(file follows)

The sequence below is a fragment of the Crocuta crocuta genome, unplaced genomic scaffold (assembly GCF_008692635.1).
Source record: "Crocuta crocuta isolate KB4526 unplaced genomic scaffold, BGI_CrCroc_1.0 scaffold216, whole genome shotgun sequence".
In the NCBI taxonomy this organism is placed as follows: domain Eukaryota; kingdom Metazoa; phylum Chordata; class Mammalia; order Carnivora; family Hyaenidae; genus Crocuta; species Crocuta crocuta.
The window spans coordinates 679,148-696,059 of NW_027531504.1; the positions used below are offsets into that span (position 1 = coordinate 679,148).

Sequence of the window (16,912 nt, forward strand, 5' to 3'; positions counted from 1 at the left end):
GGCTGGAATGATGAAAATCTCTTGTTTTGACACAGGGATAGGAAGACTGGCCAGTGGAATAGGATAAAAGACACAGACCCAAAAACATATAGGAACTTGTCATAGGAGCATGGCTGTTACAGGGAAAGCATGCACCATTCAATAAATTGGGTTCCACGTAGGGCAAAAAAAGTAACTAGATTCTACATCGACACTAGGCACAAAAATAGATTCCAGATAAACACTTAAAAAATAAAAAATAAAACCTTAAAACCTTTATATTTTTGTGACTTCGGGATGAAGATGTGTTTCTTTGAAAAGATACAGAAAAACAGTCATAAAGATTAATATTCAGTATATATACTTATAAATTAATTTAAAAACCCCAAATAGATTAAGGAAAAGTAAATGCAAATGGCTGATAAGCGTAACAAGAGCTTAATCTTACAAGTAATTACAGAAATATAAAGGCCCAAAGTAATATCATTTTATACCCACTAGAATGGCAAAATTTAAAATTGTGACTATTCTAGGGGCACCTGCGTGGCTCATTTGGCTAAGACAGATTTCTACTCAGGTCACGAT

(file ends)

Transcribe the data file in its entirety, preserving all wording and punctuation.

The sequence below is a fragment of the Crocuta crocuta genome, unplaced genomic scaffold (assembly GCF_008692635.1).
Source record: "Crocuta crocuta isolate KB4526 unplaced genomic scaffold, BGI_CrCroc_1.0 scaffold216, whole genome shotgun sequence".
In the NCBI taxonomy this organism is placed as follows: domain Eukaryota; kingdom Metazoa; phylum Chordata; class Mammalia; order Carnivora; family Hyaenidae; genus Crocuta; species Crocuta crocuta.
The window spans coordinates 679,148-696,059 of NW_027531504.1; the positions used below are offsets into that span (position 1 = coordinate 679,148).

Sequence of the window (16,912 nt, forward strand, 5' to 3'; positions counted from 1 at the left end):
GGCTGGAATGATGAAAATCTCTTGTTTTGACACAGGGATAGGAAGACTGGCCAGTGGAATAGGATAAAAGACACAGACCCAAAAACATATAGGAACTTGTCATAGGAGCATGGCTGTTACAGGGAAAGCATGCACCATTCAATAAATTGGGTTCCACGTAGGGCAAAAAAAGTAACTAGATTCTACATCGACACTAGGCACAAAAATAGATTCCAGATAAACACTTAAAAAATAAAAAATAAAACCTTAAAACCTTTATATTTTTGTGACTTCGGGATGAAGATGTGTTTCTTTGAAAAGATACAGAAAAACAGTCATAAAGATTAATATTCAGTATATATACTTATAAATTAATTTAAAAACCCCAAATAGATTAAGGAAAAGTAAATGCAAATGGCTGATAAGCGTAACAAGAGCTTAATCTTACAAGTAATTACAGAAATATAAAGGCCCAAAGTAATATCATTTTATACCCACTAGAATGGCAAAATTTAAAATTGTGACTATTCTAGGGGCACCTGCGTGGCTCATTTGGCTAAGACAGATTTCTACTCAGGTCACGAT